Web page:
Menopause is a normal biological process that all women go through as they age. The word ‘menopause simply describes all the changes a woman goes through before and after she stops menstruating, thereby marking the end of her reproductive period. Menopause is often diagnosed after twelve months without a menstrual period. This condition typically happens to women in their 40s or 50s, even though the average age is 51 in the United States. When menopause occurs in women over the age of 40, it is considered natural menopause, which usually includes three stages namely, premenopausal, menopause and post menopause. Premature menopause on the other hand occurs when a woman goes through menopause before the age of 40. Premature menopause is usually caused by factors including surgery such as hysterectomy, as well as by damages to the ovaries, such as from chemotherapy.
Most women going through menopause typically experience hot flashes, which may vary from mild in some women and severe in others. The other common symptoms of menopause include irregular (skipped) periods, vaginal dryness, mood swings, insomnia, fatigue, irritability, headaches, racing heart, changes in libido, bladder control problems as well as joint/muscles pain or aches. After menopause, women are more at risk of certain medical conditions and diseases, including osteoporosis, cardiovascular disease, urinary incontinence, sexual dysfunction, weight gain, poor skin elasticity (increased wrinkles), Alzheimer’s disease, and weakening vision. Menopause has no medical treatment even though doctors may focus on alleviating the signs and symptoms, as well as preventing or managing chronic conditions that may occur as a result of aging. That said, some of such treatment includes hormonal therapy, vaginal estrogen, low dose antidepressants, Clonidine, Gabapentin, as well as medications aimed at preventing or treating osteoporosis.
There is some evidence that medical marijuana is effective in alleviating the symptoms of menopause. The role of cannabis in treating menopause is linked to the functioning of the endocannabinoid system (ECS). The endocannabinoid system is made up of cannabinoid receptors and naturally produced cannabinoids, called endogenous cannabinoids, known as the CB1 and CBD2 receptors. These receptors spread throughout the body and play the vital role of regulating various processes such as appetite, pain sensation and mood, when they are stimulated by various endogenous cannabinoids. Thus, when cannabinoids are short in supply, people may experience a number of changes in the natural body processes.
The endogenous cannabinoids as well as the CB1 and CB2 receptors are particularly located in the ovaries, where they play a vital role during ovulation. That said, women going through menopause no longer ovulate and that explains why they experience a lack of activity in the endocannabinoid system, which leads to many of the common symptoms of menopause. Moreover, a prior endocannabinoid deficiency can also lead to early menopause. The marijuana plant nevertheless contains a variety of cannabinoids, such as CBD, THC and CBN, which interact with the endocannabinoid system for a better functioning of all the body processes, including addressing a range of menopausal symptoms.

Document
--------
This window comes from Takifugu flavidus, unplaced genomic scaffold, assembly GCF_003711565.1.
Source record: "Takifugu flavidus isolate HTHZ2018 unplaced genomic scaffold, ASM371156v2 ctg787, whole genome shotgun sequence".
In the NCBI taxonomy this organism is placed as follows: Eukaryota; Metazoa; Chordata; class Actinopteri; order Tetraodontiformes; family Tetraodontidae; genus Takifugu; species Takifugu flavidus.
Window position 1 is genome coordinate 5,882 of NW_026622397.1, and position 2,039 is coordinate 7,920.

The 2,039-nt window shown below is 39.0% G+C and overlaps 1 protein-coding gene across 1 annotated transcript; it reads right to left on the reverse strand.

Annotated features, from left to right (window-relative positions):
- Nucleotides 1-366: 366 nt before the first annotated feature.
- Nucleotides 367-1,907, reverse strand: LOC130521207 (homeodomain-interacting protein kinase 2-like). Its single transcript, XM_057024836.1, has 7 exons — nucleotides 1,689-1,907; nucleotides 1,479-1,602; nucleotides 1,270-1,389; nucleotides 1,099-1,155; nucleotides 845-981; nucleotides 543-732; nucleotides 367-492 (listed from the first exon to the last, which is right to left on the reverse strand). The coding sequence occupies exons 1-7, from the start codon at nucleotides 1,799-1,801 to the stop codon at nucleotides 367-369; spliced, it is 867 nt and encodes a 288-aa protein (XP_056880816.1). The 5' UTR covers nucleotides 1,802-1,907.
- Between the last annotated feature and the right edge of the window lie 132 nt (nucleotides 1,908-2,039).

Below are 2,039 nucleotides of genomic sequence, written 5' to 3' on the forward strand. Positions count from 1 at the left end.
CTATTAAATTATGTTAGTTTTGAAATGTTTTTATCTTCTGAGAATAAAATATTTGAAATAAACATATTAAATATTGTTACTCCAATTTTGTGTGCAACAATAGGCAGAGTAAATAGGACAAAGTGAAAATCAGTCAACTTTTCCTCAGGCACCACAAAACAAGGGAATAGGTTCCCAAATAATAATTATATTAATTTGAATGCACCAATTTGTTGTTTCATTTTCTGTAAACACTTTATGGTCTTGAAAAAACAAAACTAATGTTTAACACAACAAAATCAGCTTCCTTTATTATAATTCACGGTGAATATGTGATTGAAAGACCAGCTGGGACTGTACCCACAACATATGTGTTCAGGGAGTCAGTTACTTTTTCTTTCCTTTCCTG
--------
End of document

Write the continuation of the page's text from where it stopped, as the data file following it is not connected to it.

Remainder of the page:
Medical marijuana is reported to be effective in reducing weight gain associated with menopause. The findings from a 2014 study revealed that the cannabinoids found in medical marijuana could increase one’s sensitivity to insulin. Of course, a lower insulin resistance simply implies that the body is better at using glucose for energy, and that it will store less fat as a result.
The use of medical marijuana equally reduces anxiety and mood changes, which many women going through menopause experience. The findings from one study that was conducted at the Washington University revealed that medical marijuana significantly reduced the ratings of depression by 50%. The same study also showed a 58% reduction in stress and anxiety after the consumption of medical marijuana. Many researchers have also opined that women experience more relief from anxiety after medicating on medical marijuana than men.
There are also indications that medical marijuana can alleviate headaches and migraines, which are equally symptoms of menopause. According to a study that was shared at the Third Congress of European Academy of Neurology, the authors revealed that the cannabis found in medical marijuana was as effective in preventing migraines better than any other pharmaceutical treatment.
In addition, medical marijuana also helps in improving the sex drive of women going through menopause. It is apparent that women going through menopause may experience decreased natural lubrication and pain during sexual intercourse. Well, marijuana can alleviate such symptoms. The findings from a 2016 study that was published via in the Journal of Sexual Medicine showed that over two-thirds of women who consumed cannabis before sex reported a more pleasurable sexual experience. Similarly, another study that was published in 2017 found out that the use of medical cannabis increased the frequency of sexual activity. According to this study, cannabis users reported having approximately 20% more sex than the non-users.
Despite these evidences from past studies, it is imperative for more in depth research to be done on the topic.
Marijuana strains reported to help with PMS:
- Ultimate Trainwreck
- Strawberry Banana
- Super Silver Haze
- Vanilla Kush
- Purple Urkle
How To Get Medical Marijuana
If you are a resident of a legal state interested in trying medical marijuana to treat Menopause or other medical conditions, you will first need to consult with a certified doctor in order to get a medical marijuana card. To get started, simply fill out the MMJ patient registration form, press submit and a physician or clinic representative will contact you as available.